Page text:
Like robins, crocuses, daffodils, and lovesick teenagers, rising gasoline prices have become a
sure sign of spring. You hear many different explanations for the increase.
For example, you will hear free marketers say it is supply and demand, because China and India
are growing at incredible rates and increasing demand for oil. They are correct.
You will hear people in the oil industry talk about taking refineries off-line and changing their
formulas this time of year because the oil companies have to make so many more grades of
gasoline to meet the summer air standards created by the states. They are correct.
There are others that blame geopolitical issues - the Iranians may block the Straits of Hormuz,
for example. And, of course, they are correct.
Others talk about the greed of oil companies, and they are correct. It should be noted that you
will not find many publicly traded companies that do not try to maximize profitability, so the oil
companies are not really different from any other company.
Over the past few years there has been another reason given that has gained some traction. More
and more people are blaming speculators for the increase in the price of oil. The theory is that
the speculators are betting that the price of oil will go up in the future, and they bid up the price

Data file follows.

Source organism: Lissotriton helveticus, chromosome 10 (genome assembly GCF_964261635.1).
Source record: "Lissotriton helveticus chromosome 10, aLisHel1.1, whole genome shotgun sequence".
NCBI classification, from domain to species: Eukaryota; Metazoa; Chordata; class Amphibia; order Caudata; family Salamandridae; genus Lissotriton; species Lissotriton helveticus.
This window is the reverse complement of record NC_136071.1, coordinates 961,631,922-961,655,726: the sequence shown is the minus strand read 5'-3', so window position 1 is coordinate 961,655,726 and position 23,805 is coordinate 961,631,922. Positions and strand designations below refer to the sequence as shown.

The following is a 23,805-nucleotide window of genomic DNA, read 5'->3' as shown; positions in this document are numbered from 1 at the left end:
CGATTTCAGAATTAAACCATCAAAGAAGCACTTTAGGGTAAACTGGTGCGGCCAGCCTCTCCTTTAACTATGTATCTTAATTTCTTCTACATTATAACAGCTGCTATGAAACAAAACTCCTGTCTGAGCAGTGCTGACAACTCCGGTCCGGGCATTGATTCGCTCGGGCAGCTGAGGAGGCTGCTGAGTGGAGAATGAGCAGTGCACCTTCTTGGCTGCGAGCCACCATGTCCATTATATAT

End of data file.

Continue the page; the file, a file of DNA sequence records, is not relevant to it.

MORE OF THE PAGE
of oil in the futures market. In the past 20 years, speculator activity in the oil futures market has
increased from 30% to 65%.
Suppose a speculator thinks that the price of oil is going to increase ten percent over the next six
months, and the current price of oil is $100/barrel. The speculator will purchase futures
contracts six months out, as long as the price stays below $110/barrel and with a level of risk he
is willing to accept. If the price of oil in six months is $110/barrel or greater, then the speculator
makes money. If the price is between $100 and $110/barrel, the speculator will come close to
even, and if the price falls below $100, the speculator will lose money.
If there are many speculators forecasting the price to be at $110, then with an increase in the
demand for oil futures contracts, the futures price will quickly increase to about $110. The
market, oil producers and oil purchasers, knows the speculators estimates on price and know
they will try and not sell their oil contracts for less than $110. There has been no change in
supply or demand. The speculators have increased the price of oil. This is the theory.
They do not call what these speculators do "betting" without reason. Entering into futures
contracts is a very risky business. This is especially true when you do not have a need for the
underlying asset, which in this case is oil. Unless you sell your contract, someone is going to
deliver to you a million barrels of oil, which would be hard to store in the basement of your
house. So why do the speculators make their bets?
First, oil is absolutely required to make the economies of the world run, and there is no
economical substitute for oil. So the speculators know that tomorrow no one will be switching
to algae-run cars.
They also know that the big producers in the Middle East are going to try and maximize their
profits, so it is very unlikely that the energy market will be flooded with excess oil.
They also know that the governments of countries in Europe and the U.S. are publicly committed